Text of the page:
PaleoWest’s Marion Forest, Ph.D., who specializes in Mesoamerican archaeology, is an associate researcher at Arizona State University conducting a four-year project with co-Principal Investigator Andrew Somerville (Iowa State University) at the World Heritage site of Teotihuacan, Mexico, to better understand the factors that led to Teotihuacan’s decline around A.D. 550–600.
Forest and Somerville, along with their team of several students and local archaeologists, are studying changes in settlement patterns, diet, health, and technology while using systematic radiocarbon dating to further refine Teotihuacan’s chronology and study the long-term urbanization and de-urbanization processes. Their first season in the summer of 2021 consisted of geophysics and drone surveying, followed by surface collection and testing this June with larger excavation seasons planned for 2023 and 2024, with all fieldwork supplemented by laboratory work in Mexico City during other parts of the year.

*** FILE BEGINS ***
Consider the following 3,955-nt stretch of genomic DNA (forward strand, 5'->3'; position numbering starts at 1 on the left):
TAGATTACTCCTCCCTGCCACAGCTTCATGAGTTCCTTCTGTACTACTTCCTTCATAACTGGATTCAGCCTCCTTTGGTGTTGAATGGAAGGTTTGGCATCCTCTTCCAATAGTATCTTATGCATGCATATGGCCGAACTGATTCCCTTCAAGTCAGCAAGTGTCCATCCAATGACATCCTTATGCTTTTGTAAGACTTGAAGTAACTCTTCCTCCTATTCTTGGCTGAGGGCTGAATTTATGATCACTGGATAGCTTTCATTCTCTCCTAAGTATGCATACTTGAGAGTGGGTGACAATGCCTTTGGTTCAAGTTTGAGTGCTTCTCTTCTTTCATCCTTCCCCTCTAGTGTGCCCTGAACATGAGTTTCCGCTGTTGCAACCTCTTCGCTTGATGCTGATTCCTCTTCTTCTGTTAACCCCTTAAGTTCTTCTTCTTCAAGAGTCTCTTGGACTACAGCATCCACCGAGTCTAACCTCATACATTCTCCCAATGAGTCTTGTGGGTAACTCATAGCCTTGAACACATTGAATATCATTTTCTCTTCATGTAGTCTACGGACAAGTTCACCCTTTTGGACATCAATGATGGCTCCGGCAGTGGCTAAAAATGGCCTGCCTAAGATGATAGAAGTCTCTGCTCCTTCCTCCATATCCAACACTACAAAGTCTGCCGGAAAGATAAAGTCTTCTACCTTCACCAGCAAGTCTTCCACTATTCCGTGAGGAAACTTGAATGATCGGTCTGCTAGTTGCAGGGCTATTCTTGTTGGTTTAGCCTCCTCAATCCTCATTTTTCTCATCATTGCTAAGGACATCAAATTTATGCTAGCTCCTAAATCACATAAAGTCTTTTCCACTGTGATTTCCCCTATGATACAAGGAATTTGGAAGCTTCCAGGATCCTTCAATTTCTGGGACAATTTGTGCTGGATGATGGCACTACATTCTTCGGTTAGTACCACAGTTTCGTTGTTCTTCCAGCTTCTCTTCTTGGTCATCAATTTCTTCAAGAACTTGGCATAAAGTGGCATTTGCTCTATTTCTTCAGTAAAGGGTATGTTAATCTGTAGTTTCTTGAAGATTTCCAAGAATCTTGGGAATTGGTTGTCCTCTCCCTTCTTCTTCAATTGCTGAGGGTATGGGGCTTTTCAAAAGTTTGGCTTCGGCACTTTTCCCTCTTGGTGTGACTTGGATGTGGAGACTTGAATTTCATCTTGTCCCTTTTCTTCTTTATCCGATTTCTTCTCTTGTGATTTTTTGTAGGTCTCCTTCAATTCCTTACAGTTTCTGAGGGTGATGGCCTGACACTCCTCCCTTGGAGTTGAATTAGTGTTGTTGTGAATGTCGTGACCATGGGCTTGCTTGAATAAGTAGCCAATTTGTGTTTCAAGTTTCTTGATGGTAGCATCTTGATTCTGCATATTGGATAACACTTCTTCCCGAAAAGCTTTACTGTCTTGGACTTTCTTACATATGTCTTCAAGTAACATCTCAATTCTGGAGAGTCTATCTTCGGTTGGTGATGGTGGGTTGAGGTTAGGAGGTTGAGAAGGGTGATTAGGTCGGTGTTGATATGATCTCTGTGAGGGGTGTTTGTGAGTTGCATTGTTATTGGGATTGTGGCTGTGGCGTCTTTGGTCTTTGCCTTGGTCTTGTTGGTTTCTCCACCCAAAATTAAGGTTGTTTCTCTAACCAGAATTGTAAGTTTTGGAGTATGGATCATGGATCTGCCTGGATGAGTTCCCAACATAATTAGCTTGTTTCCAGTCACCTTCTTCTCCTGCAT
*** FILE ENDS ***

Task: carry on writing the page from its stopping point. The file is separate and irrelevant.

Marion benefits from PaleoWest’s policy of granting leave for qualified staff members to pursue independent research projects. In her own words: “I am very grateful to PaleoWest to give me the opportunity to spend a few weeks on research leave every year. It is rare in CRM and I am very excited about being able to do both!”
This project was made possible with generous grants from the National Science Foundation and the French Embassy in Mexico. If you’re interested in learning more, check out this great article here!